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dc.contributor.authorWardrop, Rachel
dc.contributor.authorRanse, Jamie
dc.contributor.authorChaboyer, Wendy
dc.contributor.authorCrilly, Julia
dc.date.accessioned2021-07-05T23:35:35Z
dc.date.available2021-07-05T23:35:35Z
dc.date.issued2021
dc.identifier.issn1752-928X
dc.identifier.doi10.1016/j.jflm.2021.102198
dc.identifier.urihttp://hdl.handle.net/10072/405529
dc.description.abstractBackground: People detained in short-term custodial settings can require health care that may necessitate transfer to an Emergency Department (ED). What and how health care is delivered to detainees in short-term custodial settings may influence their health outcomes. Objective: The aim of this scoping review was to synthesise and critically appraise the evidence on health care delivered to detainees in short-term custody settings. Design: A scoping review was undertaken. Five online databases (CINAHL, PubMed, Medline, Embase and Criminal Justice Database) were searched from January 2010 to May 2020. Data extracted pertained to the structures, processes and outcomes of health care delivery. The Mixed Methods Assessment Tool was used to quality appraise the studies. Deductive analysis was used to sort the findings into structures, processes and outcomes of health care delivery and then thematic analysis was undertaken to synthesise these findings. Results: In total, 37 studies with varied designs were included in this review; 3 randomised control trials, 4 quantitative comparative studies, 21 quantitative descriptive studies, 8 qualitative studies and 1 mixed methods study. Studies were mainly from westernised countries. The quality of evidence varied across studies. Health care delivery structures had a strong focus on the identification of mental illness, with processes predominantly comprising health assessment screening on arrival to the short-term custodial setting. Outcomes (at the detainee and organisation level) included increased identification of substance misuse issues and improvement of health conditions, alongside inadequate assessment/identification of physical and mental health issues for detainees. Conclusion: Gaps in evidence identified limited international perspectives as most studies originated from the US, a focus on detainee conditions/symptoms and limited long-term research within the area of health care in short-term custodial settings. Literature regarding health care delivery in short-term custodial settings focused predominantly on mental illness identification. Understanding the nature of health care delivery in short-term custodial settings further through research into specific roles such as the custody nurse is required to develop targeted interventions that address the needs of the detainee on a comprehensive level.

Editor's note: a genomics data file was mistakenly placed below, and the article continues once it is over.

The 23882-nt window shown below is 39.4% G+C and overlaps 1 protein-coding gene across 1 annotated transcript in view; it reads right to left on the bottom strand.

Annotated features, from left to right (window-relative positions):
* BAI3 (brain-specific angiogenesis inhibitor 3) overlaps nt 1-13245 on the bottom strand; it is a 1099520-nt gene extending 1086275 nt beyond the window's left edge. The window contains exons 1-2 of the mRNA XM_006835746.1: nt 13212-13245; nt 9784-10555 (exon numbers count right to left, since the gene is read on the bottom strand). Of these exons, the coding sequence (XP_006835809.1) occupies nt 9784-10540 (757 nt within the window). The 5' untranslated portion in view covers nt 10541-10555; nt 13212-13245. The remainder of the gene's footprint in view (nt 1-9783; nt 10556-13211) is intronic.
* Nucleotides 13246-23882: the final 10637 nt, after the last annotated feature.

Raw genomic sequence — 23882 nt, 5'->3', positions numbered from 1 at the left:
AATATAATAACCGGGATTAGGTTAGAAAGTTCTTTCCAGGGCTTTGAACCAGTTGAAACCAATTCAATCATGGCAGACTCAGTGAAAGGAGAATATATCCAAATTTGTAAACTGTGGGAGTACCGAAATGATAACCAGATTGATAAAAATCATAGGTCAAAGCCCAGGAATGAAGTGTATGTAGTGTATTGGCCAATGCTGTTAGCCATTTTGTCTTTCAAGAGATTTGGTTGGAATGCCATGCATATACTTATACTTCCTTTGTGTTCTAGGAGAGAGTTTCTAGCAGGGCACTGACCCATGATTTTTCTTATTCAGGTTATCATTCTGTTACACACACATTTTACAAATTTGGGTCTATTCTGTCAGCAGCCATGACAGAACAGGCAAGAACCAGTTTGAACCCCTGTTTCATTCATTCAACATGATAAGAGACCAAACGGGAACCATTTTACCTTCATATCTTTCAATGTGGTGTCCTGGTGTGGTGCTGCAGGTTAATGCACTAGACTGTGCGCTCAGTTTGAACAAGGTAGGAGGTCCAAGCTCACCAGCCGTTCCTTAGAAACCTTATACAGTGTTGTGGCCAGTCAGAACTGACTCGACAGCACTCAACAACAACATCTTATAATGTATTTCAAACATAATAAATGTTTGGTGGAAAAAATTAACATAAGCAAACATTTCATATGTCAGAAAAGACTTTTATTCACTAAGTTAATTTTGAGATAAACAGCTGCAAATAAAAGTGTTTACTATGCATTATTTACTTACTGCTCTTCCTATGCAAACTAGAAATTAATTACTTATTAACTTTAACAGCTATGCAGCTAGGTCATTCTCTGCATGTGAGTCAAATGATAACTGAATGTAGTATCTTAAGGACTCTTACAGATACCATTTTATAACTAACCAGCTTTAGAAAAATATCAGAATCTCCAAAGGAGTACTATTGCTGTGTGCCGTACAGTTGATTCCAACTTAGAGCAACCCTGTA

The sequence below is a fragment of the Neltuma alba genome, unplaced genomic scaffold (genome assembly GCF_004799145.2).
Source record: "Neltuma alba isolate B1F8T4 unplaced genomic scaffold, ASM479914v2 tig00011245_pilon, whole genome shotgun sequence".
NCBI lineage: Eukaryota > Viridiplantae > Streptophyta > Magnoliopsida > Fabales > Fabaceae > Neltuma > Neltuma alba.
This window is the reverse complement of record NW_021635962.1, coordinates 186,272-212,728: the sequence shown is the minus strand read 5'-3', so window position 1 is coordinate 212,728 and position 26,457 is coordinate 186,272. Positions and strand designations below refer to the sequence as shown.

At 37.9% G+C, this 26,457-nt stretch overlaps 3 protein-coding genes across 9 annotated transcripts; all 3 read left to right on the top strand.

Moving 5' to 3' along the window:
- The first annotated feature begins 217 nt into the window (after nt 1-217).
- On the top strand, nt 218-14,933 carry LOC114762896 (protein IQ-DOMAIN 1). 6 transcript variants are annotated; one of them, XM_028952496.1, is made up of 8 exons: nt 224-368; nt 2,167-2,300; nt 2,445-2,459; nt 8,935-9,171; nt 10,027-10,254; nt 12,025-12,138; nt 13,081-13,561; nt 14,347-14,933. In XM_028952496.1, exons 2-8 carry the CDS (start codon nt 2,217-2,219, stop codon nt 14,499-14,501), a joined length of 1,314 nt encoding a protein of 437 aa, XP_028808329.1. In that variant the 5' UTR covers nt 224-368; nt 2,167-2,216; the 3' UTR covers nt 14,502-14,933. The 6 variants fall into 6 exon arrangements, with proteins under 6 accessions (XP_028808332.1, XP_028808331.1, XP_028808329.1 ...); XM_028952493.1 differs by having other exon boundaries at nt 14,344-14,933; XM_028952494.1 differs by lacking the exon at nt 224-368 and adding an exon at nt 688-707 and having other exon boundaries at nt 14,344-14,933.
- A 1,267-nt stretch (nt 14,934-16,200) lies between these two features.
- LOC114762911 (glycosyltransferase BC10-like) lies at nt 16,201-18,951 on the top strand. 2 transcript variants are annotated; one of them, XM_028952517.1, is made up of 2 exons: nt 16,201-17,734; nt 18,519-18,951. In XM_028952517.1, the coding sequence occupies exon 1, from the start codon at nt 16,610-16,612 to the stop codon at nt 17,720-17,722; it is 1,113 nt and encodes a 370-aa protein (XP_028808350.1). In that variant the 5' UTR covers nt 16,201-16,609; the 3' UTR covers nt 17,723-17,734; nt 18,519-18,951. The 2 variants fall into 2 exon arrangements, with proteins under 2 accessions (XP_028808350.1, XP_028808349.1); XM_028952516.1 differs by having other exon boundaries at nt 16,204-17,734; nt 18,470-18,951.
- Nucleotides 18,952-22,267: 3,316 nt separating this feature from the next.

dc.description.peerreviewedYes
dc.languageen
dc.publisherElsevier BV
dc.relation.ispartofpagefrom102198
dc.relation.ispartofjournalJournal of Forensic and Legal Medicine
dc.relation.ispartofvolume81
dc.subject.fieldofresearchPolice Administration, Procedures and Practice
dc.subject.fieldofresearchPublic Health and Health Services
dc.subject.fieldofresearchClinical Sciences
dc.subject.fieldofresearchcode160205
dc.subject.fieldofresearchcode1117
dc.subject.fieldofresearchcode1103
dc.titleStructures, processes and outcomes of health care for people detained in short-term police custody settings: A scoping review
dc.typeJournal article
dc.type.descriptionC1 - Articles
dcterms.bibliographicCitationWardrop, R; Ranse, J; Chaboyer, W; Crilly, J, Structures, processes and outcomes of health care for people detained in short-term police custody settings: A scoping review, Journal of Forensic and Legal Medicine, 2021, 81, pp. 102198
dcterms.licensehttps://creativecommons.org/licenses/by-nc-nd/4.0/
dc.date.updated2021-06-29T01:18:15Z
dc.description.versionAccepted Manuscript (AM)
gro.rights.copyright© 2021 Elsevier Ltd and Faculty of Forensic and Legal Medicine. Published by Elsevier Ltd. Licensed under the Creative Commons Attribution-NonCommercial-NoDerivatives 4.0 International Licence (http://creativecommons.org/licenses/by-nc-nd/4.0/) which permits unrestricted, non-commercial use, distribution and reproduction in any medium, providing that the work is properly cited.
gro.hasfulltextFull Text
gro.griffith.authorRanse, Jamie C.
gro.griffith.authorWardrop, Rachel A.
gro.griffith.authorChaboyer, Wendy
gro.griffith.authorCrilly, Julia


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